132

DOC.

8

REPLY TO A COMMENT BY

M.

ABRAHAM

There exists

a

reference

system

K in which

every light ray propagates

in

vacuum

with the universal

velocity

c,

regardless

of

whether the

light-emitting body

is in

motion

or

at rest

relative

to

K.

From these two

principles

it

is

possible

to

develop

the

theory currently

known

as

the

"theory

of

relativity."

This

theory

is

correct to

the

extent to

which the

two

principles

upon

which it is

based

are

correct.

Since these

seem

to

be correct to

a great

extent,

the

theory

of

relativity

in

its

present

form

seems

to

represent

an

important

advance; I

do

not

think that it has

hampered

the further

development

of theoretical

[7] physics!

But what about the limits of

validity

of

the

two

principles?

As

I

have

already

emphasized,

we

have

not

the

slightest

reason

to

doubt the

general validity

of

the

principle

of

relativity.

On the other

hand,

I

am

of the view that the

principle

of

the

constancy

of

the

velocity

of

light can

be maintained

only

insofar

as one

restricts

oneself

to

spatio-temporal regions

of

constant

gravitational potential.

This is

where,

in

my opinion,

the limit of

validity

of the

principle

of the

constancy

of

the

velocity

of

light-though

not

that of the

principle

of

relativity-and

therewith the limit of

validity

of

our

current

theory

of

relativity

lies.

I

have

come

to

this

opinion

on

the

basis of the

arguments

indicated below.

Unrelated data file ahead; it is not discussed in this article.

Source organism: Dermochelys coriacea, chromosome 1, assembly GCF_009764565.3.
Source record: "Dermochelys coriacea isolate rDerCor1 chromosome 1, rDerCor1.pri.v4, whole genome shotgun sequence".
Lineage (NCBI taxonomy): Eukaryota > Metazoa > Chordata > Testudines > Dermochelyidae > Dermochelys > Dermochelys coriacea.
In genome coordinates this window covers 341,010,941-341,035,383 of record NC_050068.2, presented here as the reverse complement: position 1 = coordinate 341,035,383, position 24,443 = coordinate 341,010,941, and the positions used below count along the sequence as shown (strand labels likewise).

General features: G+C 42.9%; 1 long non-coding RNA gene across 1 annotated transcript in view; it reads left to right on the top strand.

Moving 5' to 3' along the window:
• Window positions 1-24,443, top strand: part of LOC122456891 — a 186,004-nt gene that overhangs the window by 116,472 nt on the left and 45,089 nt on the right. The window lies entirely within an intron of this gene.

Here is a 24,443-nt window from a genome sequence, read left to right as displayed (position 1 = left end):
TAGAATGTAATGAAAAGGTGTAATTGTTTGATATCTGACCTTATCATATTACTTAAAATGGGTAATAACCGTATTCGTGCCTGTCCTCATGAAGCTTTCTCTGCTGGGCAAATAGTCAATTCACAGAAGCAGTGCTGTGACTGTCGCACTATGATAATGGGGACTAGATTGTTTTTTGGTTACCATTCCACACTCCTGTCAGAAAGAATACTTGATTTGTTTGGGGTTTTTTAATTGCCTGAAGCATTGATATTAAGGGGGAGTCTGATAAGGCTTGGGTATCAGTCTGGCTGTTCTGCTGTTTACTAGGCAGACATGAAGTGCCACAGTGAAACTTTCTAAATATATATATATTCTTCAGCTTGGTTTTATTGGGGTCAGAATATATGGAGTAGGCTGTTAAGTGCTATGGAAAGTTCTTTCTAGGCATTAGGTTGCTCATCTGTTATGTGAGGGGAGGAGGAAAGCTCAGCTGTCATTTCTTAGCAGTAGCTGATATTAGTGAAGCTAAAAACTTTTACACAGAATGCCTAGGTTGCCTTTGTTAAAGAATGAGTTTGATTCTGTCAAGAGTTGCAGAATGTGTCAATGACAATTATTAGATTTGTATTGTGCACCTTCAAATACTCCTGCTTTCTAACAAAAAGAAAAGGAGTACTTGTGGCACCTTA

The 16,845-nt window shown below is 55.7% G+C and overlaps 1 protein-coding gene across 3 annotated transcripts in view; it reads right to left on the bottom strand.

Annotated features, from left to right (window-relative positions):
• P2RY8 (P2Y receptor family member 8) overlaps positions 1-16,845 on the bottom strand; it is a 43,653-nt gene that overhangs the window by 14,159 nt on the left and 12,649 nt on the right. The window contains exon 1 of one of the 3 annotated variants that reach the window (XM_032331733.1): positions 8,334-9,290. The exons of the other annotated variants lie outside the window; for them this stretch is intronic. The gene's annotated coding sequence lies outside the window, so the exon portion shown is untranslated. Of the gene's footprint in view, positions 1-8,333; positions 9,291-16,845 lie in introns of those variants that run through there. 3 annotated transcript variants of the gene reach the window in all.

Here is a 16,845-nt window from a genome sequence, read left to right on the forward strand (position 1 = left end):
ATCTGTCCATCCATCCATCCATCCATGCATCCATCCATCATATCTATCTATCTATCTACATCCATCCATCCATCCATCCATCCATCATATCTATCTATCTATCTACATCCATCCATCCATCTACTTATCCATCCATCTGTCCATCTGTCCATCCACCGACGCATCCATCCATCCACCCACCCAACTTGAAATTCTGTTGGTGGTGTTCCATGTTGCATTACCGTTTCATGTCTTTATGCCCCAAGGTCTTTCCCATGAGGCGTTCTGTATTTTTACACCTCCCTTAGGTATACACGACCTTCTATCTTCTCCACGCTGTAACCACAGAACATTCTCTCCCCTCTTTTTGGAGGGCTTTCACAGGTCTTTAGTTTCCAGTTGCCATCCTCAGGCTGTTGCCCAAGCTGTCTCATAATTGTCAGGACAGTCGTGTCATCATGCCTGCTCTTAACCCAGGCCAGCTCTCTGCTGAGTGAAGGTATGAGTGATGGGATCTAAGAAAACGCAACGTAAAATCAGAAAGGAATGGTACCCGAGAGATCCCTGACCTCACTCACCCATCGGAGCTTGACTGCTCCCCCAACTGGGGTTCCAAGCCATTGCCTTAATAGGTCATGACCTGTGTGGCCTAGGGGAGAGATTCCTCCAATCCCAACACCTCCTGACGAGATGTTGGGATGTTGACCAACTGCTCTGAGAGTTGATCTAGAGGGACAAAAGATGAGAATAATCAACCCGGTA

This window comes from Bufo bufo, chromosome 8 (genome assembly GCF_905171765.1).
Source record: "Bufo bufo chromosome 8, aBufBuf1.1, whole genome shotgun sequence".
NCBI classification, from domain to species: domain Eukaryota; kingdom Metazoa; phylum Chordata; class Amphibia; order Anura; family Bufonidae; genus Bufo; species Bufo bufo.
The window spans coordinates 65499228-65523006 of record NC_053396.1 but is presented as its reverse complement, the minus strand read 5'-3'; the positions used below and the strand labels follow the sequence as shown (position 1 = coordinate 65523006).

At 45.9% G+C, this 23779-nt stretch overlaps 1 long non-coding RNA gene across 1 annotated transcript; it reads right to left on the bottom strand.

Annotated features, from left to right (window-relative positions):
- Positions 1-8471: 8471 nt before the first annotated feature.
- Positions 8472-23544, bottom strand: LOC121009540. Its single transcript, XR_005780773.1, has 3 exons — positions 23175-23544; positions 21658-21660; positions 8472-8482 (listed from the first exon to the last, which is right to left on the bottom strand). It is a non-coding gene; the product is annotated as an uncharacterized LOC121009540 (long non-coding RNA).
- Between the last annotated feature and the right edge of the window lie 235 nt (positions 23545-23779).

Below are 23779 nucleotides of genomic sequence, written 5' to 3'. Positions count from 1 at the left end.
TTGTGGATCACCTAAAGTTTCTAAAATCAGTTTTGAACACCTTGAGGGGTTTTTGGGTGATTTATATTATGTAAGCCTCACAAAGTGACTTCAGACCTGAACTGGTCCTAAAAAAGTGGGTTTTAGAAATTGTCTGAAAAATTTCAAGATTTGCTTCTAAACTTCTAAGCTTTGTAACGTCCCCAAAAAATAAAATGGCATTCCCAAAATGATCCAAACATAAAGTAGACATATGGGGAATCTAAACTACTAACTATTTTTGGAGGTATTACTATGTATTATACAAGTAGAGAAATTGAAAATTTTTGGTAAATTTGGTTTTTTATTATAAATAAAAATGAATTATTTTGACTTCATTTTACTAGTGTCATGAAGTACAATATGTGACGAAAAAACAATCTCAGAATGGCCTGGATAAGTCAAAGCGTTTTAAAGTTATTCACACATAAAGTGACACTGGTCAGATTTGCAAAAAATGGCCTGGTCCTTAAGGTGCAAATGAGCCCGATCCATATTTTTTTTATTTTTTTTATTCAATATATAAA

One

of

the

most

important

results of the

theory

of

relativity

is

the realization that

every type

of

energy

E

possesses

an

inertia

(E/c2)

proportional

to it. Since,

as

far

as

our

experience goes, every

inertial

mass

is

at

the

same

time

a gravitational

mass,

we

cannot

avoid

also

ascribing

a

gravitational

mass E/c2

to

every type

of

energy E.1

From this it

follows

immediately

that

gravity

has

a

stronger

effect

on a

moving body

than

on

the

same

body

when it

is at

rest.

If the

gravitational

field

can

be

interpreted

in

terms

of

our present

theory

of

relativity,

this

can probably

be

done

in

only

two

ways.

One

can

conceive of the

[9]

gravitational

vector

either

as a

four-vector

or as a

six-vector. For each of these

two

[10]

cases one can

obtain transformation

formulas for the transition

to

a

uniformly moving

reference

system.

With the

help

of

these

transformation formulas and the transformation

formulas for the

ponderomotive

forces,

one can

then find the forces that

act

on

material

[8]

1In

a

conversation,

Mr.

Langevin

has

drawn

my

attention to the fact that

one comes

into conflict with

experience

if

one

does not make this

assumption. Namely,

since

great

quantities

of

energy

are

given

off

during

radioactive

decomposition,

the

inertial

mass

of

the

matter must

diminish in this

process.

If

the

gravitational mass were

not

to

diminish

proportionally,

bodies

composed

of

different elements would have to have

demonstrably

different

gravitational

accelerations in the

same

gravitational

field.